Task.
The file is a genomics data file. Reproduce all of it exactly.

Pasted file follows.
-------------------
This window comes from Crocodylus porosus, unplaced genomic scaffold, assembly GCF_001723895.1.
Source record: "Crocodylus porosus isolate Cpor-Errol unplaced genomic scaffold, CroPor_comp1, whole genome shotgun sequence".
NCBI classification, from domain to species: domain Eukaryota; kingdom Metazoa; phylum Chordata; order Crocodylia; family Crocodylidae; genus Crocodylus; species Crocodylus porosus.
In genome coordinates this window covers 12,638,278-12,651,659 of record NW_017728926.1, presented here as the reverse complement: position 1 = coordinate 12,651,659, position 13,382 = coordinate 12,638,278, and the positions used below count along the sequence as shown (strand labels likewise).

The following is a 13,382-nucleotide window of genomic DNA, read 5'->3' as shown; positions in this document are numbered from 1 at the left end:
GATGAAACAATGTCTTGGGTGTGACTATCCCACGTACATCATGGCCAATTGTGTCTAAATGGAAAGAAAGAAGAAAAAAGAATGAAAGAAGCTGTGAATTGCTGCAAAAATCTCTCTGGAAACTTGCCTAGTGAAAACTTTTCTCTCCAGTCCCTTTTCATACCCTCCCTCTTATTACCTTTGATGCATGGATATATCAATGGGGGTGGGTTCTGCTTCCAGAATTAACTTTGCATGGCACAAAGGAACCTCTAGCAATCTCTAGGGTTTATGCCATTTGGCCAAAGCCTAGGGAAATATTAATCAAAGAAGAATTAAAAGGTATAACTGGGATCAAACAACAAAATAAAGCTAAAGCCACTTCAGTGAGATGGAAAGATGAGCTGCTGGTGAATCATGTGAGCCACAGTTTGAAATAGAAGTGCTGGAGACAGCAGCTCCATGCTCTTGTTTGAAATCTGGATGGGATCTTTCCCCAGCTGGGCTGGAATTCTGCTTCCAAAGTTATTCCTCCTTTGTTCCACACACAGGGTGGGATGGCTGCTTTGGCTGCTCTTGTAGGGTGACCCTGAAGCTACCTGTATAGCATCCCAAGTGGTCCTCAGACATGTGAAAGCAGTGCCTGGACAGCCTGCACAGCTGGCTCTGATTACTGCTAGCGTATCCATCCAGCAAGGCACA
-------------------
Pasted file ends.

This window comes from Crocodylus porosus, unplaced genomic scaffold, assembly GCF_001723895.1.
Source record: "Crocodylus porosus isolate Cpor-Errol unplaced genomic scaffold, CroPor_comp1, whole genome shotgun sequence".
NCBI classification, from domain to species: domain Eukaryota; kingdom Metazoa; phylum Chordata; order Crocodylia; family Crocodylidae; genus Crocodylus; species Crocodylus porosus.
In genome coordinates this window covers 12,638,278-12,651,659 of record NW_017728926.1, presented here as the reverse complement: position 1 = coordinate 12,651,659, position 13,382 = coordinate 12,638,278, and the positions used below count along the sequence as shown (strand labels likewise).

The following is a 13,382-nucleotide window of genomic DNA, read 5'->3' as shown; positions in this document are numbered from 1 at the left end:
GATGAAACAATGTCTTGGGTGTGACTATCCCACGTACATCATGGCCAATTGTGTCTAAATGGAAAGAAAGAAGAAAAAAGAATGAAAGAAGCTGTGAATTGCTGCAAAAATCTCTCTGGAAACTTGCCTAGTGAAAACTTTTCTCTCCAGTCCCTTTTCATACCCTCCCTCTTATTACCTTTGATGCATGGATATATCAATGGGGGTGGGTTCTGCTTCCAGAATTAACTTTGCATGGCACAAAGGAACCTCTAGCAATCTCTAGGGTTTATGCCATTTGGCCAAAGCCTAGGGAAATATTAATCAAAGAAGAATTAAAAGGTATAACTGGGATCAAACAACAAAATAAAGCTAAAGCCACTTCAGTGAGATGGAAAGATGAGCTGCTGGTGAATCATGTGAGCCACAGTTTGAAATAGAAGTGCTGGAGACAGCAGCTCCATGCTCTTGTTTGAAATCTGGATGGGATCTTTCCCCAGCTGGGCTGGAATTCTGCTTCCAAAGTTATTCCTCCTTTGTTCCACACACAGGGTGGGATGGCTGCTTTGGCTGCTCTTGTAGGGTGACCCTGAAGCTACCTGTATAGCATCCCAAGTGGTCCTCAGACATGTGAAAGCAGTGCCTGGACAGCCTGCACAGCTGGCTCTGATTACTGCTAGCGTATCCATCCAGCAAGGCACA